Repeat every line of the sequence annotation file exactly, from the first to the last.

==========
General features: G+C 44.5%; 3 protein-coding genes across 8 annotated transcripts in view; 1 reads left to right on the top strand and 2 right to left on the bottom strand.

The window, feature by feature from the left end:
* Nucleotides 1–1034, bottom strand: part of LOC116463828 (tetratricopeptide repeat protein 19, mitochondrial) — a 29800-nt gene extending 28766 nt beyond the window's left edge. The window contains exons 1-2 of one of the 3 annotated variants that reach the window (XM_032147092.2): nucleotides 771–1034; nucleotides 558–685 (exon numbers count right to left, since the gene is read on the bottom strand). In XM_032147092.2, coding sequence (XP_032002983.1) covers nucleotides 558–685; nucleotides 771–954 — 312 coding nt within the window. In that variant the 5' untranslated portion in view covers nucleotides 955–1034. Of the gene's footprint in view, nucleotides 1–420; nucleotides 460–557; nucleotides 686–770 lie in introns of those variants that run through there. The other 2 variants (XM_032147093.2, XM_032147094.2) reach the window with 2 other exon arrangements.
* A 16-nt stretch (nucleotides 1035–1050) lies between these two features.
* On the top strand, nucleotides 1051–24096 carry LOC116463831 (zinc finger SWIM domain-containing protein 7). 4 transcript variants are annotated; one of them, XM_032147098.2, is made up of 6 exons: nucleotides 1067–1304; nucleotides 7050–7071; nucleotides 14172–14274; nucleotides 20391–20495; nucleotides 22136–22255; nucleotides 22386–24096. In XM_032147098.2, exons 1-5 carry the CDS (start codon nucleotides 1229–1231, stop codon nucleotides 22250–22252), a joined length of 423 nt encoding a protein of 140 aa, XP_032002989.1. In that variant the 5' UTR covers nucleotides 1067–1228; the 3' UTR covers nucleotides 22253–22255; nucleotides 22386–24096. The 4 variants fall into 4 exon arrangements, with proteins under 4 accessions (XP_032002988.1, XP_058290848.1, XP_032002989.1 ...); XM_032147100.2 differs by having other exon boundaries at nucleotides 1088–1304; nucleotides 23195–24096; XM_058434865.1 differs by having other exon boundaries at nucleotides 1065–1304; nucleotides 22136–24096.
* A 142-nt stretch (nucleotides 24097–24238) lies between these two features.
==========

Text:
General features: G+C 44.5%; 3 protein-coding genes across 8 annotated transcripts in view; 1 reads left to right on the top strand and 2 right to left on the bottom strand.

The window, feature by feature from the left end:
* Nucleotides 1–1034, bottom strand: part of LOC116463828 (tetratricopeptide repeat protein 19, mitochondrial) — a 29800-nt gene extending 28766 nt beyond the window's left edge. The window contains exons 1-2 of one of the 3 annotated variants that reach the window (XM_032147092.2): nucleotides 771–1034; nucleotides 558–685 (exon numbers count right to left, since the gene is read on the bottom strand). In XM_032147092.2, coding sequence (XP_032002983.1) covers nucleotides 558–685; nucleotides 771–954 — 312 coding nt within the window. In that variant the 5' untranslated portion in view covers nucleotides 955–1034. Of the gene's footprint in view, nucleotides 1–420; nucleotides 460–557; nucleotides 686–770 lie in introns of those variants that run through there. The other 2 variants (XM_032147093.2, XM_032147094.2) reach the window with 2 other exon arrangements.
* A 16-nt stretch (nucleotides 1035–1050) lies between these two features.
* On the top strand, nucleotides 1051–24096 carry LOC116463831 (zinc finger SWIM domain-containing protein 7). 4 transcript variants are annotated; one of them, XM_032147098.2, is made up of 6 exons: nucleotides 1067–1304; nucleotides 7050–7071; nucleotides 14172–14274; nucleotides 20391–20495; nucleotides 22136–22255; nucleotides 22386–24096. In XM_032147098.2, exons 1-5 carry the CDS (start codon nucleotides 1229–1231, stop codon nucleotides 22250–22252), a joined length of 423 nt encoding a protein of 140 aa, XP_032002989.1. In that variant the 5' UTR covers nucleotides 1067–1228; the 3' UTR covers nucleotides 22253–22255; nucleotides 22386–24096. The 4 variants fall into 4 exon arrangements, with proteins under 4 accessions (XP_032002988.1, XP_058290848.1, XP_032002989.1 ...); XM_032147100.2 differs by having other exon boundaries at nucleotides 1088–1304; nucleotides 23195–24096; XM_058434865.1 differs by having other exon boundaries at nucleotides 1065–1304; nucleotides 22136–24096.
* A 142-nt stretch (nucleotides 24097–24238) lies between these two features.